Everybody has their moment. That day, event or instant when this weird virus they’d been reading about turned concrete, started to seem different, bigger.
A year ago Sunday, Seattle Mayor Jenny Durkan was the grand marshal in a downtown Girl Scouts parade to promote their new Lemon-Ups cookie. “They’re absolutely delicious,” she told a man dressed in a lemon costume.
A few hours later, she got a call. A man in Kirkland had died of COVID-19, at the time the first confirmed death in the country. And there were more positive tests around the county.
“It will be seared in my memory forever,” Durkan said last week. “That was my first big ‘oh no’ moment.”
The city, Durkan said, had done a couple of exercises the month prior, based on old plans from the H1N1 flu outbreak, but public health officials still thought the risk was low. And things didn’t immediately change.
It would be nearly two weeks before Durkan joined Gov. Jay Inslee and other local leaders for an in-person news conference to order a halt to all gatherings of more than 250 people. Things escalated quickly from there. Soon canceled, among other things: In-person news conferences, schools, restaurants, sports and nonessential businesses.
For most of the past year, Durkan has carried in a pocket of her briefcase her handwritten notes from an early March call with a researcher, showing the potential skyward trajectory of the virus if no action was taken.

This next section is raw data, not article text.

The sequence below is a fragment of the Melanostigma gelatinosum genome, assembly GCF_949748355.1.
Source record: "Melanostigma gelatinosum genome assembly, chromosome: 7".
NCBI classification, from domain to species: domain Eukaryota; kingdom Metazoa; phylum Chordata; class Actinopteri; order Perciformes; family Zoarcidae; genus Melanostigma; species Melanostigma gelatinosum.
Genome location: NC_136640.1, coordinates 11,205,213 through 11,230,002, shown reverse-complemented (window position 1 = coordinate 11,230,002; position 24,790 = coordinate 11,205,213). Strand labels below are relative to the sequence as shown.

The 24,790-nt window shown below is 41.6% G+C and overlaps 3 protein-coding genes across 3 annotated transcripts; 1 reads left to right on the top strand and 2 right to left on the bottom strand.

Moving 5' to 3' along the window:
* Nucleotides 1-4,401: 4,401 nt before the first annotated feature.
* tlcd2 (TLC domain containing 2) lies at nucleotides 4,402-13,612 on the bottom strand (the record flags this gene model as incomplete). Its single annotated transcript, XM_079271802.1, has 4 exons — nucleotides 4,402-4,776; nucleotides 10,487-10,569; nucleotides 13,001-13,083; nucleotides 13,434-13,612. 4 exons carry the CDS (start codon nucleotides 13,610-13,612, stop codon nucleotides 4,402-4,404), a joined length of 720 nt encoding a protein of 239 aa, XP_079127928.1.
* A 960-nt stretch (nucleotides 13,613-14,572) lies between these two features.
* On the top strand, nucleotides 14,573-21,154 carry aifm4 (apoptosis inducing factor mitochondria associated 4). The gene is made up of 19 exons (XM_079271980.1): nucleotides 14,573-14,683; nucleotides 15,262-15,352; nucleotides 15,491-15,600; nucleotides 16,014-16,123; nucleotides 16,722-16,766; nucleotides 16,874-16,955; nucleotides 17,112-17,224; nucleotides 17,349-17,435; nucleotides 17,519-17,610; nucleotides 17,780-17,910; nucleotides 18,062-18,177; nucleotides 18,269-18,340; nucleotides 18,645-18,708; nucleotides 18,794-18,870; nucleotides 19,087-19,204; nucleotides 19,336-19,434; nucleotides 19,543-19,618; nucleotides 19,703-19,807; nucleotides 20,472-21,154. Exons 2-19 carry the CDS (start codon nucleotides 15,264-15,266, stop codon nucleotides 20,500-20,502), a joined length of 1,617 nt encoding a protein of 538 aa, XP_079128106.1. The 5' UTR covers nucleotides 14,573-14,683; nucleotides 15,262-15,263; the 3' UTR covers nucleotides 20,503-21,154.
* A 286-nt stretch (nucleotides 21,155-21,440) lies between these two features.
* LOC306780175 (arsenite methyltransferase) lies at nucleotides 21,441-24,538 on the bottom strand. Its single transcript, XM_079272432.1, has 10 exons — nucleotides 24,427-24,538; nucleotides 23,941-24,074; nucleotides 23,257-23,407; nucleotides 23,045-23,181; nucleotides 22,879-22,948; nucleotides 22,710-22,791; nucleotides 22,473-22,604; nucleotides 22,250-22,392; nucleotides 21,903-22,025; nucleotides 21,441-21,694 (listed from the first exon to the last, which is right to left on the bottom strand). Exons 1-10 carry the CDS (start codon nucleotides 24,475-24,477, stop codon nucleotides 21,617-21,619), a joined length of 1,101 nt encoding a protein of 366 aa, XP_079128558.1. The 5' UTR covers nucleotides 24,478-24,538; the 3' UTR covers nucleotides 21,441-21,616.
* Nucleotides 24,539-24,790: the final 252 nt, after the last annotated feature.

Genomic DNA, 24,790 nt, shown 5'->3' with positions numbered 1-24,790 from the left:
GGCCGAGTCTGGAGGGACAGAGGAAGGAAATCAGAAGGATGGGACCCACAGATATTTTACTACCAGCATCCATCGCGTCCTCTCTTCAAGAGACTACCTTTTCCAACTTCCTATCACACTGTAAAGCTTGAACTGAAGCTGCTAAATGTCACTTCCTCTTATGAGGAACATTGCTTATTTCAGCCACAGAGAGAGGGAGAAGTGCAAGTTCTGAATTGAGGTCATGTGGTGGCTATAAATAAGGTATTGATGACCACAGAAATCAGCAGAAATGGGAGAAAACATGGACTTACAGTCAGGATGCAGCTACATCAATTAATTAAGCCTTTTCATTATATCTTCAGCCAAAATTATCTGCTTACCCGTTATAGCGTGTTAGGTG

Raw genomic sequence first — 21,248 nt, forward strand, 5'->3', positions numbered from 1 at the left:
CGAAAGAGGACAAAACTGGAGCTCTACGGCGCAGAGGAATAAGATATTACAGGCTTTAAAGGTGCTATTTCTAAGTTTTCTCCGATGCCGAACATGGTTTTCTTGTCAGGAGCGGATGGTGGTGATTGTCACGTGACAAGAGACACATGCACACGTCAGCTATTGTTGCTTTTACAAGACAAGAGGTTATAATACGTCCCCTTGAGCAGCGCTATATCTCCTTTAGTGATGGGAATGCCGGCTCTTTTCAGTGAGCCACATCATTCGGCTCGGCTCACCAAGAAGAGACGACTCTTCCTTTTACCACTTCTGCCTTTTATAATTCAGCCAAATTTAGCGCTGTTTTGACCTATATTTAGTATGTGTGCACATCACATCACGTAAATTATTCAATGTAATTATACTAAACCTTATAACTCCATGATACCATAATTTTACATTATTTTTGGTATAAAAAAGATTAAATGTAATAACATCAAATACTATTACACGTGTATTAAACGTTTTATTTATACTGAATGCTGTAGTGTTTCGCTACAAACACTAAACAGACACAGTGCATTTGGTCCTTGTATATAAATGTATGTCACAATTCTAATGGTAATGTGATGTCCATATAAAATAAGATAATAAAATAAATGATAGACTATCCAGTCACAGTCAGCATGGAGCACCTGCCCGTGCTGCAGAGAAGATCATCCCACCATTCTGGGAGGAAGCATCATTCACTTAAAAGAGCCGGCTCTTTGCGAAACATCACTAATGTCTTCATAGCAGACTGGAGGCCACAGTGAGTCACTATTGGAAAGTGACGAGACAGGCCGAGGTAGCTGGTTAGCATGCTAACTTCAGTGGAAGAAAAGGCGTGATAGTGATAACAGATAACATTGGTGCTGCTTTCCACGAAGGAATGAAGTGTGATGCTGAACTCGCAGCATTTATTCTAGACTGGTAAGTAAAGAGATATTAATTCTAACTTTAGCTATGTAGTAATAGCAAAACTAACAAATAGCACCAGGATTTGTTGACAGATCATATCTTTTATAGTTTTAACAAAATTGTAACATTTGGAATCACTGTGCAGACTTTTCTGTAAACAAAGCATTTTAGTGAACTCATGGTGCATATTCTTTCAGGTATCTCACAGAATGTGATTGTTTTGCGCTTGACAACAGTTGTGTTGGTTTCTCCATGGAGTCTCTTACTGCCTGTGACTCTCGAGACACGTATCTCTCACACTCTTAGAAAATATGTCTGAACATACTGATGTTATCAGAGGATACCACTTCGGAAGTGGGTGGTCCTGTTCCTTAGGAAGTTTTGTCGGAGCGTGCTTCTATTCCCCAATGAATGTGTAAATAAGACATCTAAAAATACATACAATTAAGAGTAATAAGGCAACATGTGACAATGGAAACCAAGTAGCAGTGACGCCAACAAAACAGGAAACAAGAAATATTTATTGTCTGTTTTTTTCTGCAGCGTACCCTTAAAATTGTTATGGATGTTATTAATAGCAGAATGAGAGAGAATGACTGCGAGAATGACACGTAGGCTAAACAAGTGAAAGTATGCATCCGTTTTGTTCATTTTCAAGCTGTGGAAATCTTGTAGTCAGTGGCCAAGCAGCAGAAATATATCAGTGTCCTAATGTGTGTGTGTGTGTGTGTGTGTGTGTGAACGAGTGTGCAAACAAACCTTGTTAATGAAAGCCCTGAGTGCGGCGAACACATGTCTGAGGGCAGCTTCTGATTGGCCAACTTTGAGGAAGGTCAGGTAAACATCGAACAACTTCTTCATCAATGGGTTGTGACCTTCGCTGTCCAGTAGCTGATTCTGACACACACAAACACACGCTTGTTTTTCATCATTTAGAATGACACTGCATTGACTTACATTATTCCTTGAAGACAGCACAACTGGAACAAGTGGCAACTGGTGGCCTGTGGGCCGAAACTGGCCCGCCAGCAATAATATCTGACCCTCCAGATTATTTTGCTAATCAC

“I carried it with me every day, when I would have conversations and say, ‘This is the number we can’t reach,'” Durkan said.
A year later, after 357 deaths in Seattle, 1,394 in King County and 4,956 in Washington, there are some things Durkan wishes she knew then, and things she wishes had been done differently. She wishes we’d mandated masks sooner. She wishes the federal government had led a “unified approach” to the virus. And she wishes she — and everybody else — knew how long it was all going to last.
“Our whole mantra was ‘flatten the curve,’ and that was the right thing to do because it meant fewer people dying and not overwhelming our health care system, but it didn’t give everybody what they needed to know, what would happen next,” Durkan said.
But, a year into the pandemic, Durkan has no regrets about decisions she’s made or actions the city has taken. Seattle has the lowest number of coronavirus cases, per capita, among the nation’s 30 largest cities, and has performed the second-most coronavirus tests, according to Durkan’s office.
“We made really hard decision but even in hindsight I think we made the right ones,” she said
The city’s Fire Department has transformed, in part, into a coronavirus testing crew, administering more than 650,000 free tests at five sites around the city. That effort is now undergoing a slow transition, from testing to vaccinating.
Seattle Fire Department medics have given out more than 7,800 shots since the city first started receiving vaccine doses in January. That’s only a small fraction of the vaccinations given out in the city, most of which come from health care providers. But the city says they’re building the infrastructure to get shots into arms once supply is less limited.
On Thursday, at a pop-up clinic at the Filipino Community Center in Hillman City, Fire Department medics gave out about 300 first doses of the Moderna vaccine and volunteers gave everyone who got a shot a box lunch that included yogurt and traditional Filipino dishes — pancit, siopao, lumpia.